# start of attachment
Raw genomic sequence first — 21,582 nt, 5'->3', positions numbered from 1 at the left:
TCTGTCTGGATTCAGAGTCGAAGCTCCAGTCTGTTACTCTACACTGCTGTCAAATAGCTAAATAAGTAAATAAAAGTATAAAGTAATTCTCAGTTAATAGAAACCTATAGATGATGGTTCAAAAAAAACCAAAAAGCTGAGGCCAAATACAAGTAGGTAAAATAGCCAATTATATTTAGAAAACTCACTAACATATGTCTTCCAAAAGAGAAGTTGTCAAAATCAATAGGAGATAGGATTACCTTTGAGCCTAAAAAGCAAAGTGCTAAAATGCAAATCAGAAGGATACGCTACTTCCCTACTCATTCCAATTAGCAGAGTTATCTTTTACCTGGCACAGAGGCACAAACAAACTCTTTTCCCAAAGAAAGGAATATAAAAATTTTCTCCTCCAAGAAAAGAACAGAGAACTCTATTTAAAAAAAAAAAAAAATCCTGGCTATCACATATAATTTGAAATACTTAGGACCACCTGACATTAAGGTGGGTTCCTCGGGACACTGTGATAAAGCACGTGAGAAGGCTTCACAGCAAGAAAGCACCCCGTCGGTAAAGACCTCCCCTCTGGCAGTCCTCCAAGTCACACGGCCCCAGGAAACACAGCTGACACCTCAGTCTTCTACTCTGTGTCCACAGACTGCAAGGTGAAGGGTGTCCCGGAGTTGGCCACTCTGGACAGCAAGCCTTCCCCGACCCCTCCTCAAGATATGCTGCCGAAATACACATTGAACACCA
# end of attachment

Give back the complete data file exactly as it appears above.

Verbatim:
Raw genomic sequence first — 21,582 nt, 5'->3', positions numbered from 1 at the left:
TCTGTCTGGATTCAGAGTCGAAGCTCCAGTCTGTTACTCTACACTGCTGTCAAATAGCTAAATAAGTAAATAAAAGTATAAAGTAATTCTCAGTTAATAGAAACCTATAGATGATGGTTCAAAAAAAACCAAAAAGCTGAGGCCAAATACAAGTAGGTAAAATAGCCAATTATATTTAGAAAACTCACTAACATATGTCTTCCAAAAGAGAAGTTGTCAAAATCAATAGGAGATAGGATTACCTTTGAGCCTAAAAAGCAAAGTGCTAAAATGCAAATCAGAAGGATACGCTACTTCCCTACTCATTCCAATTAGCAGAGTTATCTTTTACCTGGCACAGAGGCACAAACAAACTCTTTTCCCAAAGAAAGGAATATAAAAATTTTCTCCTCCAAGAAAAGAACAGAGAACTCTATTTAAAAAAAAAAAAAAATCCTGGCTATCACATATAATTTGAAATACTTAGGACCACCTGACATTAAGGTGGGTTCCTCGGGACACTGTGATAAAGCACGTGAGAAGGCTTCACAGCAAGAAAGCACCCCGTCGGTAAAGACCTCCCCTCTGGCAGTCCTCCAAGTCACACGGCCCCAGGAAACACAGCTGACACCTCAGTCTTCTACTCTGTGTCCACAGACTGCAAGGTGAAGGGTGTCCCGGAGTTGGCCACTCTGGACAGCAAGCCTTCCCCGACCCCTCCTCAAGATATGCTGCCGAAATACACATTGAACACCA